Children begin their reading journey in the Early Years Foundation Stage where they acquire their phonic knowledge and begin to apply this when reading. Children progress through the Phonetically Decodable Reading Scheme in line with their phonic phase level. This reading scheme enables children to apply their phonic knowledge consistently to enable clear progression in reading.
Pupils continue to follow the Phonetically Decodable Reading scheme in Key Stage 1 and the scheme is supplemented by the Oxford Reading Tree Scheme, which enables further practice of reading.
At the start of Key Stage 2, when pupils are secure in their phase six phonic level, pupils will continue their reading progression solely using the Oxford Reading Tree Scheme. After pupils have completed all stages of the Oxford Reading Tree scheme confidently, they will be assessed by the class teacher and progress on to become a ‘free reader’. This will usually be in Upper Key Stage 2.
Additional Reading Opportunities
In addition to this, children are encouraged to develop a keen interest in all types of books by borrowing books from the class and school libraries. Regular class visits to our local Marylebone Library to borrow books also promotes a passion for reading. We encourage all classes to reflect on their reading and post their book reviews on their class reading blogs on the website.
We love to celebrate World Book Day each year with a ‘Book Character’ day to promote a joy of reading and celebrate a diverse range of authors. We plan a range of class activities, including a carousel of activities based around a school-wide book theme. The classes enjoy the opportunity to move classrooms and work with new teachers!
In the afternoon of World Book Day, we always enjoy inviting families in for family reading time and to share our fantastic work. The Book Fair is always an exciting end to the day and a great success!
St Vincent’s follow the Nelson Handwriting Scheme which starts in Reception and continues to Year 6. Teachers have high expectations of pupil’s handwriting and presentation across all subject areas. Handwriting is a clear focus from the start of a child’s development in Nursery right through to Year 6.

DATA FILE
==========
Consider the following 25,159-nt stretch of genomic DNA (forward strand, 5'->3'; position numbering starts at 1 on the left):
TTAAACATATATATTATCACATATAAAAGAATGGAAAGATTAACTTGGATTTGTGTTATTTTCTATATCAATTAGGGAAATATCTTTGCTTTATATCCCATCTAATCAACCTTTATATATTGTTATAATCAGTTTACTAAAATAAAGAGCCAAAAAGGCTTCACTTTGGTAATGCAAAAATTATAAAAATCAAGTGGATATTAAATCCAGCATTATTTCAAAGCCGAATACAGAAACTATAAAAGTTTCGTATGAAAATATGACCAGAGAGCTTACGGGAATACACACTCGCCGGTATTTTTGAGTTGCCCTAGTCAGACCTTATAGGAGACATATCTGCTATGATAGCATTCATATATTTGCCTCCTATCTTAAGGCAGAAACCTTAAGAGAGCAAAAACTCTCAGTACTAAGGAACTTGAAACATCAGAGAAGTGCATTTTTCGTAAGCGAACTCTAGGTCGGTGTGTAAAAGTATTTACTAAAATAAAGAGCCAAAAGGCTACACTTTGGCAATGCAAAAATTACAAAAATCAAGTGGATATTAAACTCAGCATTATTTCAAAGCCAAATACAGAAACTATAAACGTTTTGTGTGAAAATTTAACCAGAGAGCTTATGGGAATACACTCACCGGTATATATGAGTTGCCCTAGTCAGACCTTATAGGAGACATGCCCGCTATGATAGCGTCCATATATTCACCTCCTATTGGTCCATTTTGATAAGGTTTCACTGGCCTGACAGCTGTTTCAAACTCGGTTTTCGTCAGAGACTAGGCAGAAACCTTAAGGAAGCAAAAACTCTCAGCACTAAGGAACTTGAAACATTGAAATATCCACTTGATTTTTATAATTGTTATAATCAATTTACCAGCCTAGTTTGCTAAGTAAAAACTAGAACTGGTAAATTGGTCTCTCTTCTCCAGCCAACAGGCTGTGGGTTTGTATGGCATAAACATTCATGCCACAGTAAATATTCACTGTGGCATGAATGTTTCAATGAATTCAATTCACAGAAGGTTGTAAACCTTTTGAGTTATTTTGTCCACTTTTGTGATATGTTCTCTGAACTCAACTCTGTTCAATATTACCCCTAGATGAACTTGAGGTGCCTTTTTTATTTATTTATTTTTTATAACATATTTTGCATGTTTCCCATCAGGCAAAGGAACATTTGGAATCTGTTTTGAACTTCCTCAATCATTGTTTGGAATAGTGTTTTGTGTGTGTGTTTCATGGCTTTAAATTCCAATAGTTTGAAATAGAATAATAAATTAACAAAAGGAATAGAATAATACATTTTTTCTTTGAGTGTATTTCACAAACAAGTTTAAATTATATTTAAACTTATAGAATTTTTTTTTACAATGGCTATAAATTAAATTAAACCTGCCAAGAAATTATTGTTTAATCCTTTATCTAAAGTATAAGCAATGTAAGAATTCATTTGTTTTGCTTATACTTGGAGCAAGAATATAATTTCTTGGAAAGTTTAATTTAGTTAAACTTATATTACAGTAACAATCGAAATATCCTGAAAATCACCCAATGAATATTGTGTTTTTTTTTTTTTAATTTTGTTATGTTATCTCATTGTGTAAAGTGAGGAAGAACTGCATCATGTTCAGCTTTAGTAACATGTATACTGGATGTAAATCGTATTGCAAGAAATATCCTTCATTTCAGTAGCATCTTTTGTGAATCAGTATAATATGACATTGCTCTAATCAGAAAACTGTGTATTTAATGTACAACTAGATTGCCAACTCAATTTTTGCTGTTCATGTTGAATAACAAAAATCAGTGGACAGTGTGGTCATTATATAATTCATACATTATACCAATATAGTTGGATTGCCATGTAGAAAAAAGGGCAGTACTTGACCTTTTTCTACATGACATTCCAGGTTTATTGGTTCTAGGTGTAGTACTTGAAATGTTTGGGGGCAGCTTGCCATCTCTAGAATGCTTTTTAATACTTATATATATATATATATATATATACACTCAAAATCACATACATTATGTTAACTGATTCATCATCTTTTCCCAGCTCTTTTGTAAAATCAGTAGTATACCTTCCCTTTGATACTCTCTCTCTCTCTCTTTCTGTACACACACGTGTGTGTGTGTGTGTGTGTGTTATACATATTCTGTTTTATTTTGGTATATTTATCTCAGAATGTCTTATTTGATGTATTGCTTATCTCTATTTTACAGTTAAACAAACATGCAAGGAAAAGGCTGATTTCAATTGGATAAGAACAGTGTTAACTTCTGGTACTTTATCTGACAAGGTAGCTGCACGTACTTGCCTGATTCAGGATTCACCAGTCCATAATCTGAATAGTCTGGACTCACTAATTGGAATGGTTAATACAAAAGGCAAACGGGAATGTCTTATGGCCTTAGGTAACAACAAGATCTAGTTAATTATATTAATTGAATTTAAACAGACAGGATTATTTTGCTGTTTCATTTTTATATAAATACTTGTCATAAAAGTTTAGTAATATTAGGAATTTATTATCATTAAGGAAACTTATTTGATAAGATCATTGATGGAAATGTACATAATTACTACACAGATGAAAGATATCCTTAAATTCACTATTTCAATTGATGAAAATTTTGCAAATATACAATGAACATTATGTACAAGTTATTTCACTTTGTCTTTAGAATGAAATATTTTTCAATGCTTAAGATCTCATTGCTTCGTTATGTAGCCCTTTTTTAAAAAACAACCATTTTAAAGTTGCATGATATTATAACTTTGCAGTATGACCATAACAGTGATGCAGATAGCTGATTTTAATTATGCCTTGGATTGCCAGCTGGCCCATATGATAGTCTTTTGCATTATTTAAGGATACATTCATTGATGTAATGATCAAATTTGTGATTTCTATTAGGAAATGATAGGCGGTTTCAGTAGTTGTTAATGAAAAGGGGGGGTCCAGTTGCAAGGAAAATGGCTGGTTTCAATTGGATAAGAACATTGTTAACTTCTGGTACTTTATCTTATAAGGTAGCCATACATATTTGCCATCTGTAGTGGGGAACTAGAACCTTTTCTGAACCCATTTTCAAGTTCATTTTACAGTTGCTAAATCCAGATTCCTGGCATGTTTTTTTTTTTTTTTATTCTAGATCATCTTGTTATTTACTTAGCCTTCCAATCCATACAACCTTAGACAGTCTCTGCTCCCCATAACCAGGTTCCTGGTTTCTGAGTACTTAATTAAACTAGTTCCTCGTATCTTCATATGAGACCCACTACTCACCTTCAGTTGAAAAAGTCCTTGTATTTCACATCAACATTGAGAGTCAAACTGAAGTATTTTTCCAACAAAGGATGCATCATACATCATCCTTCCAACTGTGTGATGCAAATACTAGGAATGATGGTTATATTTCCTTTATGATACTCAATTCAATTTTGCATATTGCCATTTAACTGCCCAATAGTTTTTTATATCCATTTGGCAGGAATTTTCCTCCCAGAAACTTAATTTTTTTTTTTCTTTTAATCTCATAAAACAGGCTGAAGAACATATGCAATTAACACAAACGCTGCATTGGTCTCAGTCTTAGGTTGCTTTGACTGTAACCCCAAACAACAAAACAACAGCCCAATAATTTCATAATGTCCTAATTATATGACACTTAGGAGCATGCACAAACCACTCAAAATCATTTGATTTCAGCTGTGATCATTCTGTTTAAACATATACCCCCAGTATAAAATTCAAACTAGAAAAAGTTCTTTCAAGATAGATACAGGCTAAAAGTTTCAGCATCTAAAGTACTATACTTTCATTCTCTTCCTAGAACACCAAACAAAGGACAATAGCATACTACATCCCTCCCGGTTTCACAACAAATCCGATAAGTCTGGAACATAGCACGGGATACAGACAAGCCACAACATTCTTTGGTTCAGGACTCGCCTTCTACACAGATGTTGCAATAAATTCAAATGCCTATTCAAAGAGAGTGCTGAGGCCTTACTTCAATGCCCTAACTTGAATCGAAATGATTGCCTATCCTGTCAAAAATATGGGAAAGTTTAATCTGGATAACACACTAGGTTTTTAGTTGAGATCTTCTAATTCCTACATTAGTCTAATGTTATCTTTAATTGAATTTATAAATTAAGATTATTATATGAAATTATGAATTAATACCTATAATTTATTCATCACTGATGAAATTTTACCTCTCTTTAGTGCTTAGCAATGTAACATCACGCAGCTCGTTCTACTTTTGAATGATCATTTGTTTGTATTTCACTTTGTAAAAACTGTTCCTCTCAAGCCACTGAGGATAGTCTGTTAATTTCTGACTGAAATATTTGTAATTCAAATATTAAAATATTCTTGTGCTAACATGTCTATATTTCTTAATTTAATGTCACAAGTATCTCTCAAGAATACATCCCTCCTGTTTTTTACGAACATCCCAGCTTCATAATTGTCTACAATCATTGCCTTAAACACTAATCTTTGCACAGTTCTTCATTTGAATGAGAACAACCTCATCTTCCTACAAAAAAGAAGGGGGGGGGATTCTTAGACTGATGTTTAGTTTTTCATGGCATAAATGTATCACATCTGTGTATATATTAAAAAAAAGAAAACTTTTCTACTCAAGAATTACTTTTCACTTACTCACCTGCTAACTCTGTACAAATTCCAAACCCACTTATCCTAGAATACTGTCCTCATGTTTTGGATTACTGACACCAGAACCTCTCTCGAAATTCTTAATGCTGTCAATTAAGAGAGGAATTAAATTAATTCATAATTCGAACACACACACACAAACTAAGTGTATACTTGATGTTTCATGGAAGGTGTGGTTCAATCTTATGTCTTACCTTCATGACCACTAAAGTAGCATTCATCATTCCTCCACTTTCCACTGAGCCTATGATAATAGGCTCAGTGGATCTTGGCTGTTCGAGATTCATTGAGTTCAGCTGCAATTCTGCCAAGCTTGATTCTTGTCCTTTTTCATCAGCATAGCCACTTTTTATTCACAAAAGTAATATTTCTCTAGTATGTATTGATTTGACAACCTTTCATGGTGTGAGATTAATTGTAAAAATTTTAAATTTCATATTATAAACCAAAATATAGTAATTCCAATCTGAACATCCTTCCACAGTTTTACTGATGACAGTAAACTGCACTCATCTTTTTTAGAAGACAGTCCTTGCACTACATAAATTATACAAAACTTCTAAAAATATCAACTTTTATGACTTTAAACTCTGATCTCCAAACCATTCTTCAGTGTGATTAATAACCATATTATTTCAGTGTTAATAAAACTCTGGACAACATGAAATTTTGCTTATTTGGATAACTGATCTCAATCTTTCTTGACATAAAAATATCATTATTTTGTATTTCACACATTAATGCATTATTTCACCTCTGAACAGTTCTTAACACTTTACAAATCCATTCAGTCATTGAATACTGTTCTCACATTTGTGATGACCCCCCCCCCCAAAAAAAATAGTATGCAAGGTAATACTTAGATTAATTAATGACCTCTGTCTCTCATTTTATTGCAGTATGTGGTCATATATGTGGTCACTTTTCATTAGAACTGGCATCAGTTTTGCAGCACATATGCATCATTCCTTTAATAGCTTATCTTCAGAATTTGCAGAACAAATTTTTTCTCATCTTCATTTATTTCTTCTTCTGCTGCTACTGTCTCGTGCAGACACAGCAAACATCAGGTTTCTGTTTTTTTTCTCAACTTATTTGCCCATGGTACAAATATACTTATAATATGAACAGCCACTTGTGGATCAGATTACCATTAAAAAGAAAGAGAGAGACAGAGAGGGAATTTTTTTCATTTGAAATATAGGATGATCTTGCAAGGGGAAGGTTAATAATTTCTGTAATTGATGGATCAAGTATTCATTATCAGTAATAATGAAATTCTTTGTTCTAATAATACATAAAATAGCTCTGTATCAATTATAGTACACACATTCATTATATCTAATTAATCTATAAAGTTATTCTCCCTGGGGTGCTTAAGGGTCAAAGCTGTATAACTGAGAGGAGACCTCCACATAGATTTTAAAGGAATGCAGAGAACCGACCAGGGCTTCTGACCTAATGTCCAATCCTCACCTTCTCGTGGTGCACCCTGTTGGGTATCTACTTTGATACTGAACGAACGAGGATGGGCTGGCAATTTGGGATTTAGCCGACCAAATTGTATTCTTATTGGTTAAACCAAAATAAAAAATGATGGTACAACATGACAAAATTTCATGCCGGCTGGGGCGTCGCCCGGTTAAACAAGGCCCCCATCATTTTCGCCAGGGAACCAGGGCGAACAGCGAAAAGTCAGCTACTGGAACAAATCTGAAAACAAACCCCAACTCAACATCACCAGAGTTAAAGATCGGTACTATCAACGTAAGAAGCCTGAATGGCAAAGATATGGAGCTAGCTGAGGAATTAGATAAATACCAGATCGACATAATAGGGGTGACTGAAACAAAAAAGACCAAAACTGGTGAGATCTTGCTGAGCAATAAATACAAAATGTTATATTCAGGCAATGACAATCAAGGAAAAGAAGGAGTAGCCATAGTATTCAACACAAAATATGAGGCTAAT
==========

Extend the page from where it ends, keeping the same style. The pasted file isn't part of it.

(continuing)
In the early stages of writing, it is crucial that the orientation of letters are correctly modelled and taught in the Early Years Foundation Stage to ensure children are beginning their handwriting journey correctly.
The formation of most lower case letters and numbers to nine should be embedded by the end of the Foundation Stage. Teachers in the Foundation Stage and Key Stage 1 regularly check that children are learning the right habits from the start, such as holding a pencil correctly.
The handwriting journey continues across the key stages through the teaching of capital letters, positioning and forming letters correctly on the line, moving on to diagonal and horizontal strokes and finally reaching well-presented fluent joining of letters. It is crucial that all lower case and upper case letters are formed correctly before moving on to joins to ensure legible fluent handwriting.
In Year 4 pupils will transition from pencil to pen and gain their pen license when there is enough evidence to show handwriting is well-presented with fluent joining of letters.
Click here to find out more about the St Vincent’s Handwriting Guideline and Expectations.